A System For Email Productivity

How to regularly get to “inbox zero”…

All of your emails can fit into one of the following 7 categories…

  1. No need to reply, and not important to read. Take a moment and consider whether it’s true that most of your emails can go into this category. (For most people, this is true.) For such emails, generously apply the archive or delete function! And, if it is a newsletter you rarely read, do yourself a favor — unsubscribe or use unroll.me. If the information is important, trust that it will come to you another way, e.g. through a personal recommendation. It will show up again if it is truly worthwhile.
  2. File away. This category includes tax receipts, examples of great emails, and info needed when you next work on a project. It can be helpful to create folders for these, but don’t get carried away with categorization. If you find yourself creating many folders, you need to simplify your work or life. And when you need to find an email again, practice using your email software’s search function rather than looking through folders.
  3. Optional response. No need to respond, but would be more courteous if you did.
  4. Optional reading. Interesting to read, but not required. Practice putting as many emails as possible into this category and the previous one. This practice is essential to improving email productivity. You might want to use email filters (e.g. in gmail) to automatically move newsletters into your “Optional Reading” folder. Alternatively, change the email address you use to subscribe to mailing lists… gmail makes it easy with aliases such as [email protected]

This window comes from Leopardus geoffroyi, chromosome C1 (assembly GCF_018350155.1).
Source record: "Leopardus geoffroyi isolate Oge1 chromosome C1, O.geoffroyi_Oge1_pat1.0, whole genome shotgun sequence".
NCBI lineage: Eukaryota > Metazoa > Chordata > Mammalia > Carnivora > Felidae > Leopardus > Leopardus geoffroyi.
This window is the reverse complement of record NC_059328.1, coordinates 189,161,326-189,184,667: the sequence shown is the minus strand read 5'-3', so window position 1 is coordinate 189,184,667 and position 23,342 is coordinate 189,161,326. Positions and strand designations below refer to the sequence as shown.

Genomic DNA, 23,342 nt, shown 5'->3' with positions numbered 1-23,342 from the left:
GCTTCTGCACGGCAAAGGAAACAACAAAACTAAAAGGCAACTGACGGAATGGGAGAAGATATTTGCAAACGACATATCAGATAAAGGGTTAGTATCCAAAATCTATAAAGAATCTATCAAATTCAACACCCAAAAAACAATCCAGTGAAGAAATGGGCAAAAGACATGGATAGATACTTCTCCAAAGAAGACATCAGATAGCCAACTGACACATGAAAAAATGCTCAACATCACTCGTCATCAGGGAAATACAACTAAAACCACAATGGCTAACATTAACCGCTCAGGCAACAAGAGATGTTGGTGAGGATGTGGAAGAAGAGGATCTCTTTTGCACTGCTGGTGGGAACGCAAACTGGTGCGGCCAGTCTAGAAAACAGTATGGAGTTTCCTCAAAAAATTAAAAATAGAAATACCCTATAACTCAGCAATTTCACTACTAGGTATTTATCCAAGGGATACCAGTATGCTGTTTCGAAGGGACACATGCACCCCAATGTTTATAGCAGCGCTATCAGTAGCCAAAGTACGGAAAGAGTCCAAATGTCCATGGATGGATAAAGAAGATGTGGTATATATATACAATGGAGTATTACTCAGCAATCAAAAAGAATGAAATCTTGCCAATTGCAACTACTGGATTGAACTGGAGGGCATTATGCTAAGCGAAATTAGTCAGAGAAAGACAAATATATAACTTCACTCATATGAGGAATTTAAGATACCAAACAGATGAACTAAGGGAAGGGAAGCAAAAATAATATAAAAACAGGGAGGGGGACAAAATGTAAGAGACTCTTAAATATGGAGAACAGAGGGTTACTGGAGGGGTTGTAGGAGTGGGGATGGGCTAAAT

5. Required to respond today. Go ahead and respond in the moment—if important and urgent—or at the end of your day when clearing out your inbox.
  6. Required to respond but not today. Distance provides perspective. If an email doesn’t require a response today, put it in a folder named the day you would like to respond (Monday, Thursday, etc.) Then on that day, go into that folder and respond. For example you might want to follow a “morning checklist” that includes “Open today’s email folder.”
    Note: I don’t create folders for this category anymore… I use RightInbox for Gmail to set the email to show back up in my inbox on the right day. If you don’t use Gmail try FollowUpThen.com.
  7. Undecided. Rather than suffer from paralysis by analysis, just put it into one of the above categories!

Create email folders for #2, #3, #4, and #6 (unless you automate it.)

10 Tips To Make Your Email Processing More Efficient

  1. Have a specific time to process your email. I spend 30 minutes at the end of each workday clearing my email inbox to zero. This is more efficient than trying to clear my inbox throughout the day. Why? The “batching” principle: the less often you switch activities, the more efficiency you tend to experience.
  2. What if you get urgent emails? This is why I do check my email throughout the day, about once an hour, to see if there’s something urgent & important. If an immediate response is truly required, I do it. But I often practice putting off a response until my end of day processing. Remember that distance provides perspective. The longer you can wait to respond to an email, the more perspective you’ll have on the issue. By the end of day, the issue may have resolved itself. When people figure things out for themselves, rather than rely on you so much, they become more empowered to solve future problems.